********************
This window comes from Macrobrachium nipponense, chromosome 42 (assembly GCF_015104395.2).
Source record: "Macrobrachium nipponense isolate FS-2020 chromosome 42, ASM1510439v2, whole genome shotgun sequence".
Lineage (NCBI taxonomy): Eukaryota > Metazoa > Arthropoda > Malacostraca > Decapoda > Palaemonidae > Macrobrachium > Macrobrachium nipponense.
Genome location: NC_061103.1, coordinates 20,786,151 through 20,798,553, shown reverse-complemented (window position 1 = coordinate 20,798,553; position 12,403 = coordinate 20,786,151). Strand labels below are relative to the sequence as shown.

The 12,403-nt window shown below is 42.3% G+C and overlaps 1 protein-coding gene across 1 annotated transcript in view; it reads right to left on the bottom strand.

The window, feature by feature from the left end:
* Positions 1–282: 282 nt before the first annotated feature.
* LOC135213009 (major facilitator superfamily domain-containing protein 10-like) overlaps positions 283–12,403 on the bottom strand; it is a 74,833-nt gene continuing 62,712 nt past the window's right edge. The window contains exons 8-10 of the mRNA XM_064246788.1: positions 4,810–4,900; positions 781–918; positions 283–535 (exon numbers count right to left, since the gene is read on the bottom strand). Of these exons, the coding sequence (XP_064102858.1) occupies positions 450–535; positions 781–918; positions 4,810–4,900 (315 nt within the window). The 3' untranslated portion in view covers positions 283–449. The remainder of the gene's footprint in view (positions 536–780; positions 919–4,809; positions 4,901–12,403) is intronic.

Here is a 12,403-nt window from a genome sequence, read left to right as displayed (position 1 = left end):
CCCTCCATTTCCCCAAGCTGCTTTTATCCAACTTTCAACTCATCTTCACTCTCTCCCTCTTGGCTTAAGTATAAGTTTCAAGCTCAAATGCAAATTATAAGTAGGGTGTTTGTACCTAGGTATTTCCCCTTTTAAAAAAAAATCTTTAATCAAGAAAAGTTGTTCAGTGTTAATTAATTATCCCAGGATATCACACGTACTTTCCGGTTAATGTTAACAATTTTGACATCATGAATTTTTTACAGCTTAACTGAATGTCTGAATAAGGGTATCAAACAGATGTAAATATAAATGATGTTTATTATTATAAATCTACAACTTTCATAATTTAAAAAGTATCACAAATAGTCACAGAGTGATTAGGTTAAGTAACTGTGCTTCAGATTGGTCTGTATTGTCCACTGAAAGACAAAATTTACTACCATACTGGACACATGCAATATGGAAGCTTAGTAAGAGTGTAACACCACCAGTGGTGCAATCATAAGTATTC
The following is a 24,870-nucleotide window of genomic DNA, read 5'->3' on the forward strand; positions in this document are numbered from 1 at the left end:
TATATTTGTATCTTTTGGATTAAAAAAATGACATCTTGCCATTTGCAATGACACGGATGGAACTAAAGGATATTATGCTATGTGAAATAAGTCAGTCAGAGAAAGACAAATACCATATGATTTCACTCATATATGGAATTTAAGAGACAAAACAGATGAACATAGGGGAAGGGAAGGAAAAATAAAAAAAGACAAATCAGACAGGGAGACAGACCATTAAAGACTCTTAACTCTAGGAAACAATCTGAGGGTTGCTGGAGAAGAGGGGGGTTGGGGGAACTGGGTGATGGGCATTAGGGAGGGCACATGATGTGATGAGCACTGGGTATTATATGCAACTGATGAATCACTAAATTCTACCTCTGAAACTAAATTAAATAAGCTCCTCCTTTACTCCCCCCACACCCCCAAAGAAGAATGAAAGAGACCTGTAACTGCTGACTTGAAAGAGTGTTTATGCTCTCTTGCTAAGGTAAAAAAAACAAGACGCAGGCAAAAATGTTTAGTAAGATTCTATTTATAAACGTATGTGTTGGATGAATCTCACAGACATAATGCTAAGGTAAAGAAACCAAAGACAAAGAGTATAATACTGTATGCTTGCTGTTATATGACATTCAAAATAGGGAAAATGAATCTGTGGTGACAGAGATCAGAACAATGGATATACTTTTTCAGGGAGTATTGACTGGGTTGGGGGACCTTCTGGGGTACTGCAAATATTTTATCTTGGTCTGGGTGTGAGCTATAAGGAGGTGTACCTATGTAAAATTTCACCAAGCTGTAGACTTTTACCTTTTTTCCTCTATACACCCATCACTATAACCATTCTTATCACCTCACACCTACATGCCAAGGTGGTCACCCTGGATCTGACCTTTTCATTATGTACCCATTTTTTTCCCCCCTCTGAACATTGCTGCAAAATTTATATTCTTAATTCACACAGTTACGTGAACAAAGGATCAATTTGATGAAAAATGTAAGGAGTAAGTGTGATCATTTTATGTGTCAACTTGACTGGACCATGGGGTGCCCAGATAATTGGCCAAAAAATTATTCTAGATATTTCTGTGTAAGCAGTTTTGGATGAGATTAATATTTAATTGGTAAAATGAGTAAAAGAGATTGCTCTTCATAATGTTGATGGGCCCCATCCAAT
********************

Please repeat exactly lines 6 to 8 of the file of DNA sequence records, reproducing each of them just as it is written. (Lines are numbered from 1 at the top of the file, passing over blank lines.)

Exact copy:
The window, feature by feature from the left end:
* Positions 1–282: 282 nt before the first annotated feature.
* LOC135213009 (major facilitator superfamily domain-containing protein 10-like) overlaps positions 283–12,403 on the bottom strand; it is a 74,833-nt gene continuing 62,712 nt past the window's right edge. The window contains exons 8-10 of the mRNA XM_064246788.1: positions 4,810–4,900; positions 781–918; positions 283–535 (exon numbers count right to left, since the gene is read on the bottom strand). Of these exons, the coding sequence (XP_064102858.1) occupies positions 450–535; positions 781–918; positions 4,810–4,900 (315 nt within the window). The 3' untranslated portion in view covers positions 283–449. The remainder of the gene's footprint in view (positions 536–780; positions 919–4,809; positions 4,901–12,403) is intronic.